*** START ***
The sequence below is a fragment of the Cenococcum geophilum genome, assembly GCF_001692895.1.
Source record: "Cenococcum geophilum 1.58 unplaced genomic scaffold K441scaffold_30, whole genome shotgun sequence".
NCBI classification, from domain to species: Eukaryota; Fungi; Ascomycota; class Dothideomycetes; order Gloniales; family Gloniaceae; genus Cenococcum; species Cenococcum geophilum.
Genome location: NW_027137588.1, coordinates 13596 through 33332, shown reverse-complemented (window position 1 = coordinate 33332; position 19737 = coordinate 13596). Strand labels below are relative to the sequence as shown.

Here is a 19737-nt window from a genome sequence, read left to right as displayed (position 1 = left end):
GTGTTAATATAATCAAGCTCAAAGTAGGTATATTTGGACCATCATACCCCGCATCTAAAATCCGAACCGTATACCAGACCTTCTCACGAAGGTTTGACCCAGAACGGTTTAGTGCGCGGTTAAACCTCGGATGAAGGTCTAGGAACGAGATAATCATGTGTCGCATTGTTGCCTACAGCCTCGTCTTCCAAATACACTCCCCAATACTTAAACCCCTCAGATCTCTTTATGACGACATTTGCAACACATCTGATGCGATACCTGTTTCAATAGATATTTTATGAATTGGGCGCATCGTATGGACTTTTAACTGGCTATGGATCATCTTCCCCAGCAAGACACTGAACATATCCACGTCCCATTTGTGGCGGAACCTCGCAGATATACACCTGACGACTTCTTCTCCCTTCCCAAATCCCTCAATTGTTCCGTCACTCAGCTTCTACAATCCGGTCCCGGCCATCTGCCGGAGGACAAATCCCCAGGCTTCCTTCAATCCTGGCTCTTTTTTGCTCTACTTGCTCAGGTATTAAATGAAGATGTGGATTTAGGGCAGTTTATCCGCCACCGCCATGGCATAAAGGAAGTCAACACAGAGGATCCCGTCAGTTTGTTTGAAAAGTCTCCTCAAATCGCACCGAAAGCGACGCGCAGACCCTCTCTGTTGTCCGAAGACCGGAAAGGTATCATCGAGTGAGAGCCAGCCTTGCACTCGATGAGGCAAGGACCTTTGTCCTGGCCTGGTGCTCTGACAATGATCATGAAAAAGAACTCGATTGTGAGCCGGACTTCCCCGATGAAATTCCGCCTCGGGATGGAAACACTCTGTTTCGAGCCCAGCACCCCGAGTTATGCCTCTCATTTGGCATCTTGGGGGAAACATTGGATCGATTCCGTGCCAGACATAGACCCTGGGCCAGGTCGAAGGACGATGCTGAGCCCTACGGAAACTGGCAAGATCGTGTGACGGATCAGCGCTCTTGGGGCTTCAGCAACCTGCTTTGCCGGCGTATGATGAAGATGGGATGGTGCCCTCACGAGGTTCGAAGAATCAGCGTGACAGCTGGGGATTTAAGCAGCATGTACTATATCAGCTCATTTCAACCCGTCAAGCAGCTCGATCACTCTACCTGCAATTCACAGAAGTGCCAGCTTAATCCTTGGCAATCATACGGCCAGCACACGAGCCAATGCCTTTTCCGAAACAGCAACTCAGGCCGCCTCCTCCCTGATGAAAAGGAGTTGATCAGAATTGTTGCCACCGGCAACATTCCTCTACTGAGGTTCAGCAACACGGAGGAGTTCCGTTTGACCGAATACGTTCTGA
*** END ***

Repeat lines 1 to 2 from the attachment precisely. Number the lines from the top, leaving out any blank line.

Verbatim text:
The sequence below is a fragment of the Cenococcum geophilum genome, assembly GCF_001692895.1.
Source record: "Cenococcum geophilum 1.58 unplaced genomic scaffold K441scaffold_30, whole genome shotgun sequence".